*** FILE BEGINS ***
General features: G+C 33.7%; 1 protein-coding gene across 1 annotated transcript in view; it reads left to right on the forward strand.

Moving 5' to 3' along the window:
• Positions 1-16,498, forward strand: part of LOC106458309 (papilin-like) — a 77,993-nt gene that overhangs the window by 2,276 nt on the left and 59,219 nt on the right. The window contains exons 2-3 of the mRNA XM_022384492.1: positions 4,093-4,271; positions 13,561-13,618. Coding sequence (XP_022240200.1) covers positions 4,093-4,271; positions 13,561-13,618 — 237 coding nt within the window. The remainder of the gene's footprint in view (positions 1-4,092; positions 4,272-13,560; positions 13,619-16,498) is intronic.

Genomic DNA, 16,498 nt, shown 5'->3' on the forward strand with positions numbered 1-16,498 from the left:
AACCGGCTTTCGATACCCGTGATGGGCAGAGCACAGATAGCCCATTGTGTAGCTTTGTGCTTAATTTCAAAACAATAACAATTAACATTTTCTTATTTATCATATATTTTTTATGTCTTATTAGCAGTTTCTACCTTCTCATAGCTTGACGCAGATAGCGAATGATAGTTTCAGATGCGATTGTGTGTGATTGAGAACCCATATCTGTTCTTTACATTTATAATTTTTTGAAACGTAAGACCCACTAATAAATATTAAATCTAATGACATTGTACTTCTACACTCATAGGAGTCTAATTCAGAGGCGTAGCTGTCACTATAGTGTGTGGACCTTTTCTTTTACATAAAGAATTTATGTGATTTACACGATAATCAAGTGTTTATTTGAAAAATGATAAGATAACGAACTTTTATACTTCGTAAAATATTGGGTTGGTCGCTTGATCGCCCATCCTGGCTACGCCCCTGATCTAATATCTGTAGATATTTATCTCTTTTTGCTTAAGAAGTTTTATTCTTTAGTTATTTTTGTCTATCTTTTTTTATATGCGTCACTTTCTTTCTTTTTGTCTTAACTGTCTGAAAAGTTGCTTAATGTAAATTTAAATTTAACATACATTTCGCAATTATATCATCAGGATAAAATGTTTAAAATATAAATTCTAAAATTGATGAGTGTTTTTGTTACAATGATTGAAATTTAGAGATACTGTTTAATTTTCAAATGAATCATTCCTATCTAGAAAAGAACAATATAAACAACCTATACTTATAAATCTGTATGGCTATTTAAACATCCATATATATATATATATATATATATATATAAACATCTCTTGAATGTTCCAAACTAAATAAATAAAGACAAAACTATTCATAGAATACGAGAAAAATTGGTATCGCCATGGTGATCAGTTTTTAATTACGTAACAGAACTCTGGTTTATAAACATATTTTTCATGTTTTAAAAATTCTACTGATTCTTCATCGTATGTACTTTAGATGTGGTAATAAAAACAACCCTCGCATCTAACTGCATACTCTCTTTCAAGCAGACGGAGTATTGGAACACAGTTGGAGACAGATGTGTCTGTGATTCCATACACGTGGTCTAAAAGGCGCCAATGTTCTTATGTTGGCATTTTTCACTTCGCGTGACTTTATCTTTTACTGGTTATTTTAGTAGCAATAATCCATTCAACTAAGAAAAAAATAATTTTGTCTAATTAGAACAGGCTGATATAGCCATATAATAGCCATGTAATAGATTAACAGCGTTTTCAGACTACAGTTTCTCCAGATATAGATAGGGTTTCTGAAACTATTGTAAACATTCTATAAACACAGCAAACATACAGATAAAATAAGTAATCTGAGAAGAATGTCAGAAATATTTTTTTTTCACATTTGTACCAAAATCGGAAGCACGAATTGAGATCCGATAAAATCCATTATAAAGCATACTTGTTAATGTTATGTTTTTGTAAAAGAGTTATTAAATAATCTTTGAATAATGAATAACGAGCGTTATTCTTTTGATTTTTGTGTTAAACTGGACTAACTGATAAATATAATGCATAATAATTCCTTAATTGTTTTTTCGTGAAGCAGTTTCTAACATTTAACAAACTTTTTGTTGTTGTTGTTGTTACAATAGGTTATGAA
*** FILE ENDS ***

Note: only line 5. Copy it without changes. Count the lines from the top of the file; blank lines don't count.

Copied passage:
AACCGGCTTTCGATACCCGTGATGGGCAGAGCACAGATAGCCCATTGTGTAGCTTTGTGCTTAATTTCAAAACAATAACAATTAACATTTTCTTATTTATCATATATTTTTTATGTCTTATTAGCAGTTTCTACCTTCTCATAGCTTGACGCAGATAGCGAATGATAGTTTCAGATGCGATTGTGTGTGATTGAGAACCCATATCTGTTCTTTACATTTATAATTTTTTGAAACGTAAGACCCACTAATAAATATTAAATCTAATGACATTGTACTTCTACACTCATAGGAGTCTAATTCAGAGGCGTAGCTGTCACTATAGTGTGTGGACCTTTTCTTTTACATAAAGAATTTATGTGATTTACACGATAATCAAGTGTTTATTTGAAAAATGATAAGATAACGAACTTTTATACTTCGTAAAATATTGGGTTGGTCGCTTGATCGCCCATCCTGGCTACGCCCCTGATCTAATATCTGTAGATATTTATCTCTTTTTGCTTAAGAAGTTTTATTCTTTAGTTATTTTTGTCTATCTTTTTTTATATGCGTCACTTTCTTTCTTTTTGTCTTAACTGTCTGAAAAGTTGCTTAATGTAAATTTAAATTTAACATACATTTCGCAATTATATCATCAGGATAAAATGTTTAAAATATAAATTCTAAAATTGATGAGTGTTTTTGTTACAATGATTGAAATTTAGAGATACTGTTTAATTTTCAAATGAATCATTCCTATCTAGAAAAGAACAATATAAACAACCTATACTTATAAATCTGTATGGCTATTTAAACATCCATATATATATATATATATATATATATATAAACATCTCTTGAATGTTCCAAACTAAATAAATAAAGACAAAACTATTCATAGAATACGAGAAAAATTGGTATCGCCATGGTGATCAGTTTTTAATTACGTAACAGAACTCTGGTTTATAAACATATTTTTCATGTTTTAAAAATTCTACTGATTCTTCATCGTATGTACTTTAGATGTGGTAATAAAAACAACCCTCGCATCTAACTGCATACTCTCTTTCAAGCAGACGGAGTATTGGAACACAGTTGGAGACAGATGTGTCTGTGATTCCATACACGTGGTCTAAAAGGCGCCAATGTTCTTATGTTGGCATTTTTCACTTCGCGTGACTTTATCTTTTACTGGTTATTTTAGTAGCAATAATCCATTCAACTAAGAAAAAAATAATTTTGTCTAATTAGAACAGGCTGATATAGCCATATAATAGCCATGTAATAGATTAACAGCGTTTTCAGACTACAGTTTCTCCAGATATAGATAGGGTTTCTGAAACTATTGTAAACATTCTATAAACACAGCAAACATACAGATAAAATAAGTAATCTGAGAAGAATGTCAGAAATATTTTTTTTTCACATTTGTACCAAAATCGGAAGCACGAATTGAGATCCGATAAAATCCATTATAAAGCATACTTGTTAATGTTATGTTTTTGTAAAAGAGTTATTAAATAATCTTTGAATAATGAATAACGAGCGTTATTCTTTTGATTTTTGTGTTAAACTGGACTAACTGATAAATATAATGCATAATAATTCCTTAATTGTTTTTTCGTGAAGCAGTTTCTAACATTTAACAAACTTTTTGTTGTTGTTGTTGTTACAATAGGTTATGAA